8 Best Practices for Building a Scalable Infrastructure

Frequent downtime, server overload, or an overworked team can be hints of poor software infrastructure. Here are recommendations for building a more scalable one.

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by Matias Emiliano Alvarez Duran


Picture your software infrastructure like a game of Jenga, a mix of blocks that make up a high tower. Like in the game, to scale your infrastructure, the base needs to be strong and steady. Otherwise, the tower collapses. 

To build a scalable infrastructure, you need to make decisions at the design stage that support your growth.

In this article, we’ll show you how to spot issues with your infrastructure in the short and long term. We’ll also include best practices for building a scalable infrastructure with insights from senior engineers. 

Your infrastructure is failing but your team is overworked? Hire NaNLABS as your technical sidekick to spot the root cause and revamp it for you.

How to spot scalability issues with your infrastructure 

It’s quite easy to know when something is wrong with your software. However, identifying what’s causing those problems isn’t only tricky but time-consuming. 

Many people patch problems with quick solutions, workarounds, or by offering discounts. But this is risky. It can turn your technical debt into real financial loss. So, pay attention to the list below to spot potential scalability issues.

Short-term signs of a weak infrastructure:

  • Slow response times due to databases failing to process the data and traffic 

  • Frequent downtime and outages due to poor hardware or server selection

  • High customer churn and increased complaints thanks to poor performance and service

  • Low user retention due to frustration with the overall experience 

Long-term issues due to not having a scalable database infrastructure:

  • An overworked software team that doesn’t have time to find and solve the root cause of the problem

  • High costs of storage due to picking the wrong database or improper data handling

  • Feature hacking to emulate a competitor’s functionality you lack by spending a lot of resources

  • Servers running hot since they’re working overtime to process the high volume of requests and user traffic

  • Inability to build integrations with new tools thanks to legacy components that are outdated and incompatible with new technology

  • Decreased LTV (Customer Lifetime Value) and high CAC (Customer Acquisition Cost) as users churn after they join due to poor quality and it becomes harder to get users to trust you

  • Reduced market competitiveness and risk of future investments for the reasons mentioned above

A poor infrastructure, in extreme cases, could cause the end of your business.

8 Best practices for building a scalable infrastructure

You always need to think about the infrastructure, whether designing a new platform or migrating from on-premise to the cloud. E.g., Which technology to use, what’s the right database, and how to scale in the future. 

Here are 8 best practices we follow to build a resilient and scalable infrastructure. We include inputs from the engineering team at Strava, the running, hiking, and cycling app, and Gustavo Alberola, Software Developer Advocate at NaNLABS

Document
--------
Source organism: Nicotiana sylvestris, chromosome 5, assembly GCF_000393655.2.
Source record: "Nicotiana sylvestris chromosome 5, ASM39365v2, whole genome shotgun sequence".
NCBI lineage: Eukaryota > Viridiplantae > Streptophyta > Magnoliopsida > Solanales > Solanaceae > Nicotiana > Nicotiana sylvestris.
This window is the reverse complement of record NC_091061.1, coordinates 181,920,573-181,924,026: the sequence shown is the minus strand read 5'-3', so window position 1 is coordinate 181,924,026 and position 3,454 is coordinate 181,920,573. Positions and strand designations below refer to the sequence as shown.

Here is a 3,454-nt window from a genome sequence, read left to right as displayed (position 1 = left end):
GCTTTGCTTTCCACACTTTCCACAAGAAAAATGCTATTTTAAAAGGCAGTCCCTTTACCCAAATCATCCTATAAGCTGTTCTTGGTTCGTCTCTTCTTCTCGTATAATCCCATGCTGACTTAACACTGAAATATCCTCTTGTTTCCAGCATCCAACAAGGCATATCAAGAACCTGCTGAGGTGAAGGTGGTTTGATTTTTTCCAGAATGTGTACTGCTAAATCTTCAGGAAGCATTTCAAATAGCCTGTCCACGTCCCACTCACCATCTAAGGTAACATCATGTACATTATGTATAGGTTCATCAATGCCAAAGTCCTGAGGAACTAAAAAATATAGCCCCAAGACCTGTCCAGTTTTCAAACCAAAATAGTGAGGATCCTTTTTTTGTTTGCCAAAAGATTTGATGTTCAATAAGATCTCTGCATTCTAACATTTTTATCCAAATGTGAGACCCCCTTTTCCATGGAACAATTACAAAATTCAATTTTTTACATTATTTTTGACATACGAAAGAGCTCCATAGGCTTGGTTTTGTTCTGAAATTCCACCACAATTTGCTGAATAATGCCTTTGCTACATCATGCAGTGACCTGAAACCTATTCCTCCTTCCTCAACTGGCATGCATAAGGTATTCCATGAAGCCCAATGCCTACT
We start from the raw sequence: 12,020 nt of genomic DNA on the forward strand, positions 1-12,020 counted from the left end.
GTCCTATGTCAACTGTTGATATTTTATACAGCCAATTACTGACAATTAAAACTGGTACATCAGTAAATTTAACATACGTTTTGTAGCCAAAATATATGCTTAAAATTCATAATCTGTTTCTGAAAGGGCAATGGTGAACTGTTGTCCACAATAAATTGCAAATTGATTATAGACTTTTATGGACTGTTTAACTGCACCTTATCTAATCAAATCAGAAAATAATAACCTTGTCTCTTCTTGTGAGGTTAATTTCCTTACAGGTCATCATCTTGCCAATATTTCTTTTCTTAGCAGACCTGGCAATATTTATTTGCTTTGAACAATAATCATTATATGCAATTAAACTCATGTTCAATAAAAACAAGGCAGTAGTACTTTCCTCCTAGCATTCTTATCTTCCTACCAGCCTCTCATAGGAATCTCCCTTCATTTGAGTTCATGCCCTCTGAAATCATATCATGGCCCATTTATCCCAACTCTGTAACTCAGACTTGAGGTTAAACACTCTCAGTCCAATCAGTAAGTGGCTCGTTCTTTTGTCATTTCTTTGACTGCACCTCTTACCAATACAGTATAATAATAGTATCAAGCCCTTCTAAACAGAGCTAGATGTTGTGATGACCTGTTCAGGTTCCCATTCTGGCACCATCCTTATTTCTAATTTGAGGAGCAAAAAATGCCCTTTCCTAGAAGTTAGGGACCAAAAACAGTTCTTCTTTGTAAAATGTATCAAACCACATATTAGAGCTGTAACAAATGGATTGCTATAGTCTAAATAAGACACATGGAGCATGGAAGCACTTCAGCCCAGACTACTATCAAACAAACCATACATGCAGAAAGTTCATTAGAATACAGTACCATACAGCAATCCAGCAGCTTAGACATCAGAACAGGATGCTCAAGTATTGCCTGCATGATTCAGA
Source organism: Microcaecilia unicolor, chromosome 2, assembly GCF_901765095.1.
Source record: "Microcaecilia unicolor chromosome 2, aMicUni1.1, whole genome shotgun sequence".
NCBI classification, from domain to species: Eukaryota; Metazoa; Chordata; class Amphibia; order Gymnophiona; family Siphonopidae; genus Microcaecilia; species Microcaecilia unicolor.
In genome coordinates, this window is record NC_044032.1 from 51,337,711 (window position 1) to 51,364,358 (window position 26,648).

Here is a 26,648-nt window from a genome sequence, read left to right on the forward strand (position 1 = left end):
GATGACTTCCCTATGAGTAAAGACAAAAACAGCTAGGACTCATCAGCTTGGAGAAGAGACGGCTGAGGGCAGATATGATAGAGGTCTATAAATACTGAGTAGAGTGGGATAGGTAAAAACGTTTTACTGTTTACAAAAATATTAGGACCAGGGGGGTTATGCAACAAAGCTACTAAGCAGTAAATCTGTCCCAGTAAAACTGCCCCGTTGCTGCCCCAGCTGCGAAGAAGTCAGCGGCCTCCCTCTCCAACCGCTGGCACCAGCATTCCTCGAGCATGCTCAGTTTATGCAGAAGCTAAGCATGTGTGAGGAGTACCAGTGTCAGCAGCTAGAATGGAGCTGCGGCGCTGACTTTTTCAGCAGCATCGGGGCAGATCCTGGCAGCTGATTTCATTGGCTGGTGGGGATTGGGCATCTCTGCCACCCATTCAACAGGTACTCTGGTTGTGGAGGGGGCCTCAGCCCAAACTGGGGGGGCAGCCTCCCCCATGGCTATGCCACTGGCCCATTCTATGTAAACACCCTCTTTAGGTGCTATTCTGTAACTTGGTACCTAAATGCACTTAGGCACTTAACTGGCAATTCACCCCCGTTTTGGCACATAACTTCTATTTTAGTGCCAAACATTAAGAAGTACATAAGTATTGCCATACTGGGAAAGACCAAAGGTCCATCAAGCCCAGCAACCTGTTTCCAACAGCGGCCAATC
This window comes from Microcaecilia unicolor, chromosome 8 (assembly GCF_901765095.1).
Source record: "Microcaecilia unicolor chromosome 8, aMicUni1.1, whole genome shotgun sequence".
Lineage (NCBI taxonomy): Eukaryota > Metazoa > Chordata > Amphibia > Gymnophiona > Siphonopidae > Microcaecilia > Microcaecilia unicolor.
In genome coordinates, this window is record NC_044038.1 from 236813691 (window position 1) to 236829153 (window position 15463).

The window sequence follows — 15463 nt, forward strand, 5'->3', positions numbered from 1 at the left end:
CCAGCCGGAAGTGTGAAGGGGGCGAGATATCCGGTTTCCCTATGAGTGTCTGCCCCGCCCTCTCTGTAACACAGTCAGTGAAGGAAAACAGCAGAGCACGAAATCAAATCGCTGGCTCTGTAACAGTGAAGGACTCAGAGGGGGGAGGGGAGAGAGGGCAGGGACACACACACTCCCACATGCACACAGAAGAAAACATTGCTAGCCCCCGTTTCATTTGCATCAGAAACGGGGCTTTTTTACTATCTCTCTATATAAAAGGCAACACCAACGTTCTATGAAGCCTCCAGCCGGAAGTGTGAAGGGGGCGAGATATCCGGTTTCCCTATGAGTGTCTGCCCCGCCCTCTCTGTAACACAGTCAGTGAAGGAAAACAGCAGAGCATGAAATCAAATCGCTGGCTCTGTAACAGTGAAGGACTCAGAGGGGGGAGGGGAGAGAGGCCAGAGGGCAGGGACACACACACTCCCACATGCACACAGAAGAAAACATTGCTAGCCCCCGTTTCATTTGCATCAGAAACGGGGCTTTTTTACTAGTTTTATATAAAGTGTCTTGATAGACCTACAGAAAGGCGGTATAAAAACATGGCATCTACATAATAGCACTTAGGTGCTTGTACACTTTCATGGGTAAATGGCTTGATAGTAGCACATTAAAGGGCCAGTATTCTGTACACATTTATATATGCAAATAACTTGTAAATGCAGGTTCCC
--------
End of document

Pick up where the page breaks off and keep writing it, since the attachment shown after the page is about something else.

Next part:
1. Review the state of your current infrastructure

Run an audit to explore potential issues with your database, servers, and legacy code. Come up with insights and set up a plan to modernize and strengthen your infrastructure.

Let’s take a look at Strava’s example. “Back in 2009, we settled on Ruby on Rails and MySQL, which was a pretty reasonable trade-off at the time. But then we grew, and that infrastructure began to struggle,” says Jacob Stultz, Senior Staff Engineer at Strava. 

Its infrastructure had issues with scaling the data storage, retrieval systems, and application logic. This initial analysis of the platform’s infrastructure allowed the Strava team to research other alternatives and gradually solve the problems. 

2. Design to scale

You can't always predict what will happen. New technology could outdate previous solutions and your business needs may vary. Also, the trade-offs that made sense at the beginning might not be valid years later. However, designing for scalability will make it easier for you to address issues as your business grows. 

Let’s use databases as an example. These pose a typical trade-off: simplicity now vs. complexity later on.

Having a single SQL-like database used for everything is less work than maintaining several different ones, but it might become a bottleneck in the future.

Gustavo AlberolaSoftware Developer Advocate at NaNLABS

This happened to Strava. The team realized that the database they’d built the app on was not fulfilling their needs. The design was set to fail from the beginning. 

While it’s common practice to push code fast in the early stages, it’s best practice to design apps that scale. 

2.1. Think of horizontal scalability 

Services that can scale horizontally are a better alternative for scalability in terms of throughput. Meaning, that you can add more boxes to the side when needed, rather than having to buy more powerful hardware—which happens with vertical scaling. 
This, in turn, has a trade-off. Horizontal scalability requires a specific design. This design needs to account for things like sharding. 

3. Use infrastructure as code (IaC)

Design a scalable product from the beginning by treating your infrastructure as lines of code. This modern approach makes it easy to scale up or down as needed—you just need to tweak the text.

“This allows us to automate the creation and maintenance of the infrastructure. It also reduces the chance of human error when adding new environments, performing changes, and fixing bugs,” says Gustavo. 

For example, by treating your IaC, you can set up CI/CD pipelines to automate testing and fix any issues as they appear.

“If you see scalability in the number of services your company will create and maintain, planning to have several teams producing new services manually might be unscalable. This is a great case for IaC, to automate new services coming in,” says Gustavo.

Plus, if you’re going for a microservices approach for more flexibility, IaC will simplify adoption.

“It also allows a version control over infrastructure, allowing it to revert to a previous stage if something goes wrong,” says Gustavo.

3.1. Replicate your system

It’s good practice to replicate the information and multiply the throughput instead of putting all the stress into a single node.

“This is especially useful in processes that might not require real-time information, but need to process high volumes of data, e.g., processing analytics,” says Gustavo.